Pokémon Sun & Moon Review
Developer: Game Freak
Publisher: The Pokémon Company
Release Date: November 18th, 2016
Editor’s Note: Pokémon Sun & Moon do not feature the ability to take in-game screenshots. Images in the article consist of official images that are representative of the product.
Pokémon’s staying power has been somewhat extraordinary. After 20 years, what better way to celebrate than with a brand-new generation! With some dramatic-looking changes, the new Pokémon games appeared to be shaking up an otherwise old formula. Are the shake-ups worth it? Or does it do too much and alienate its audience? In short, Sun & Moon’s changes are well worth the endeavor!
Pokémon Sun & Moon start off as expected; you and your mother move from Kanto to Alola, you get your starter Pokémon and set out on to conquer 8 Gyms―er, I mean the 7 Trials in Alola’s Island Challenge.
Of course, you come to face your friends, your rivals, and the villain team as well as capture the mascot Legendary on your journey. It sounds like I’m droning on about the game like it’s another stop on the Pokémon gravy train, but there’s a lot more to it than what’s on the surface.
If it wasn’t for one single character joining you on this journey, I would have written off Sun & Moon’s story. That person is Lillie. Her side story and growth as a character is the most compelling storytelling I’ve seen since Black & White. The opening cutscene of the game establishes that she’s on the run, trying to protect the mysterious Pokémon she calls Nebby. She, like many characters, started out one-dimensional (in her case, she doesn’t like Pokémon battles).
However, the plot surrounding this mysterious Pokémon and the villainous motives to try and capture it makes up for any deficiencies the general story of adventure may have. With Lillie’s involvement included, the story of Sun & Moon is easily the best I’ve seen on the mainline games to date!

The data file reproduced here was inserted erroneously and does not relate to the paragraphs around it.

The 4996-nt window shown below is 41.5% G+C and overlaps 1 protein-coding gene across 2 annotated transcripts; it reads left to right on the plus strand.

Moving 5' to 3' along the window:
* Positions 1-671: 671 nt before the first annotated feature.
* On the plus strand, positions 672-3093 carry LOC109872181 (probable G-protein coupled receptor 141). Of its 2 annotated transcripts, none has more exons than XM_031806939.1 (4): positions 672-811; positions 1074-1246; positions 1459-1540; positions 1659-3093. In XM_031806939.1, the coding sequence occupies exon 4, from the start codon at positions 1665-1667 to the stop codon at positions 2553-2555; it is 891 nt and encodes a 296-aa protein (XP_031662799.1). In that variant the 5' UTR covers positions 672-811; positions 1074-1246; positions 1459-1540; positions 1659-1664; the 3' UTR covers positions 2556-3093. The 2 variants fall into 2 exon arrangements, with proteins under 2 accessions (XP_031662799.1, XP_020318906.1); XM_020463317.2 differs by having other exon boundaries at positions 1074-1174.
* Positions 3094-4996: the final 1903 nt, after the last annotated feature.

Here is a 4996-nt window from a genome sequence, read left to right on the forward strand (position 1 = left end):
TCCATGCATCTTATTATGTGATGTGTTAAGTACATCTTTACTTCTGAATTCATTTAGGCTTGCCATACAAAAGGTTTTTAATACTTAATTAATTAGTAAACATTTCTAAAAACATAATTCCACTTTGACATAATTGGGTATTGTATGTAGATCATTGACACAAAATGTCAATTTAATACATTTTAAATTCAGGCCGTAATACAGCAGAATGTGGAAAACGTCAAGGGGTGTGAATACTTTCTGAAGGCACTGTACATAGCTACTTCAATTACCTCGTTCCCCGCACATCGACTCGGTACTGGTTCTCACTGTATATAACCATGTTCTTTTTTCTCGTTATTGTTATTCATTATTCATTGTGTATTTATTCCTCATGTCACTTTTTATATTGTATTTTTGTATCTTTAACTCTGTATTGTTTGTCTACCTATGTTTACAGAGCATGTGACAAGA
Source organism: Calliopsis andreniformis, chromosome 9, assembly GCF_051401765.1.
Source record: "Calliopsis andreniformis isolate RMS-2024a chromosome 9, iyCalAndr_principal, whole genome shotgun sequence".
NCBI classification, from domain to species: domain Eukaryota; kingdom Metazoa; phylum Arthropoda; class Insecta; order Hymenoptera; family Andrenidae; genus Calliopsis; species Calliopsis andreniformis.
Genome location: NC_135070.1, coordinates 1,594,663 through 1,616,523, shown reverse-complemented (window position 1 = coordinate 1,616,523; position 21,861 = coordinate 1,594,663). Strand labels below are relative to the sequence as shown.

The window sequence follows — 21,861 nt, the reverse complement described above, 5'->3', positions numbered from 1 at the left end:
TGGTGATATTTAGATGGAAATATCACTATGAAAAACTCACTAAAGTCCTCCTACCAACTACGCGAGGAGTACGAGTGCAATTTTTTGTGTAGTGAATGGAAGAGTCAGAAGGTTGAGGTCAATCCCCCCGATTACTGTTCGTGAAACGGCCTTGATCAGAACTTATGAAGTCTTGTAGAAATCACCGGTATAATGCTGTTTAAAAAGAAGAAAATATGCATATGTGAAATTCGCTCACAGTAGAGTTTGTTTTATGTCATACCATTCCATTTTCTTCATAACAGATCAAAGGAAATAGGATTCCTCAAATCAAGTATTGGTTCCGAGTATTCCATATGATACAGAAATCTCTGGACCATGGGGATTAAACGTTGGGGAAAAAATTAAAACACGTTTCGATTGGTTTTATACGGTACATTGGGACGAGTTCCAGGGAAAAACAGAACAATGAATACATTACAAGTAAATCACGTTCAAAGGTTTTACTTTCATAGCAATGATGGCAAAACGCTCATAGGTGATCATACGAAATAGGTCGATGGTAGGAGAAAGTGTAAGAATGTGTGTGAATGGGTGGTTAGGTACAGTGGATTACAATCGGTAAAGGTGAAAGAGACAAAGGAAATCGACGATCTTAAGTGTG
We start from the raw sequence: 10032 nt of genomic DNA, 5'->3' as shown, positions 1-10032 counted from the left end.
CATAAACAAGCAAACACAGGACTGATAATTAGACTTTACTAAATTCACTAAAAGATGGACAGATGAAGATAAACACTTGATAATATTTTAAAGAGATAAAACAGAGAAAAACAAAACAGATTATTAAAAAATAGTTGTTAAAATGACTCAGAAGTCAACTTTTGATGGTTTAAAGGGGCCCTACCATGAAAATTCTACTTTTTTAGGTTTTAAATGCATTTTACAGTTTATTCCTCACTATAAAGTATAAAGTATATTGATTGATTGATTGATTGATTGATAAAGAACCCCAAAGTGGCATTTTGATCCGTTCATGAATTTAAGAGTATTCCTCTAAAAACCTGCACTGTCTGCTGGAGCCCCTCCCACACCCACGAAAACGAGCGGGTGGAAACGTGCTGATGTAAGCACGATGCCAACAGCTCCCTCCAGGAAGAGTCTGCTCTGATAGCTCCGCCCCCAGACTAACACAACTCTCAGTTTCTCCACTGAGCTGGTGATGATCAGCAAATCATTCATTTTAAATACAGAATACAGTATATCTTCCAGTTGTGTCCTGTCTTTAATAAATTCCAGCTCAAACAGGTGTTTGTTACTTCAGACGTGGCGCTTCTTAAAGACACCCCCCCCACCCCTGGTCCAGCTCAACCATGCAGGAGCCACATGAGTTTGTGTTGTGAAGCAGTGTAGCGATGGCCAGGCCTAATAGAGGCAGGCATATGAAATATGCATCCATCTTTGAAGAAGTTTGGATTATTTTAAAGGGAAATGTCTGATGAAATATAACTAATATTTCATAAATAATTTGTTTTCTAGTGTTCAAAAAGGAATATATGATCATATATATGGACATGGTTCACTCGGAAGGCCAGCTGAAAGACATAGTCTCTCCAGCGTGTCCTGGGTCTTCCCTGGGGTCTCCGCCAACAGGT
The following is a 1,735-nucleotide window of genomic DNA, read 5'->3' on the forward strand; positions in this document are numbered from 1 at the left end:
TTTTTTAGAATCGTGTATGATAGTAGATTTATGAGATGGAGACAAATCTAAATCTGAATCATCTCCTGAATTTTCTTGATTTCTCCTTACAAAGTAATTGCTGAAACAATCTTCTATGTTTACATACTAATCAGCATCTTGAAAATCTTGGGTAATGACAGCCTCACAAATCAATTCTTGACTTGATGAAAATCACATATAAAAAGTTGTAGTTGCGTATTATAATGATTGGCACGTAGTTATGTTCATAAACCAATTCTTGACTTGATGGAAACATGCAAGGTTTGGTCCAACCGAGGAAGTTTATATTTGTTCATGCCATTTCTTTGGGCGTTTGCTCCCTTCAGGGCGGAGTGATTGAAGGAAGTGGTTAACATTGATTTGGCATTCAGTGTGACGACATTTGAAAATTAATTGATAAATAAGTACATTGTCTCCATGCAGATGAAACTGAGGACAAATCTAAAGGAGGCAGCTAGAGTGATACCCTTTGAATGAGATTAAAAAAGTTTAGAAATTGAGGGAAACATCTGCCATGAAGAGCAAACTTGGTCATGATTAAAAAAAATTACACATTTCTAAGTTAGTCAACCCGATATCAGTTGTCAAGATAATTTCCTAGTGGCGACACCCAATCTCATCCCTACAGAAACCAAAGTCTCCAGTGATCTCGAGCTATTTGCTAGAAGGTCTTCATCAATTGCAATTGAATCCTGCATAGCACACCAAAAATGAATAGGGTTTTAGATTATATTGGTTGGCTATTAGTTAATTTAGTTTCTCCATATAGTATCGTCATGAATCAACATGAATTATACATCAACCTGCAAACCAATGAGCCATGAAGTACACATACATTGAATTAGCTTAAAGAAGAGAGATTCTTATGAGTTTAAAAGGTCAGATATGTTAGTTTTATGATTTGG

Lillie isn’t the only character that makes this game. In fact, pretty much everyone has an aspect of their design, personality, or writing that I like. Hau is probably my least favorite, but his naive optimism makes him endearing. As far as villain teams go, Team Skull is the best in a good while. Bucking the world-domination trend that previous teams had been building up to, Team Skull is just a bunch of juvenile gangsters who try (and fail) to cause trouble and steal Pokémon.
There are details on the Alola region and its inhabitants that I’d rather have you guys check out as you play, But it’s safe to say that Sun & Moon is not lacking in its story and characters. A lot of this may have to do with its revamped presentation.
Ditching the chibi character designs, Sun & Moon have improved character models across the board. This gives cutscenes much needed visual fidelity. I couldn’t believe my eyes when I saw characters animate and have expressions in a Pokémon game! Seeing their Pokémon in the world beside them also helps it to feel like Pokémon don’t just live in tall grass and caves.
This is also extrapolated to the world design. Removing grid-based movement for a fully 3D world makes the Alola region feel alive. Buildings and cities are naturally laid out and fit each island instead of feeling shoehorned in. Each of the islands have their own atmosphere as well, with Ula’Ula’ and Akala Islands being the standouts.
Your objectives are still ultimately linear, but your level of freedom on its branching paths is a refreshing change I haven’t seen since the Sinnoh region in Platinum. Unfortunately, not every area is fully fleshed out. It feels like a sizeable chunk was cut out of the Volcano Park on Akala Island when entering a cave teleports you to the peak.
The music and audio design is also as good as expected of the mainline titles. The score is really starting to embrace the other composition styles introduced in X & Y. That said, its substantial peaks still don’t quite measure up as a whole to Black & White as my favorite Pokémon soundtrack.
With all of these extra improvements, I’m surprised that Sun & Moon still runs as well as it does in the overworld. That same can’t be said when battling. The 3DS’s 3D viewing features has been disabled for the entirety of the game (at least on the OG 3DS), but that still doesn’t prevent battles from chugging. 1v1 battles and even some double battles work fine. If there are any added effects like weather and auras for Totem Pokémon, forget it! The slowdown wouldn’t be so bad if it weren’t for the input delay messing up your moves. This is probably my biggest of the two gripes I have with Sun & Moon. I can’t say if it’s the same on the New 3DS, but it’s safe to assume.
I teased Sun & Moon’s Island Challenge before by comparing it to your average Pokémon League, but it really is a substantial change. This breaks ups the rather tired 8 Gym formula and replaces it with 7 Trials.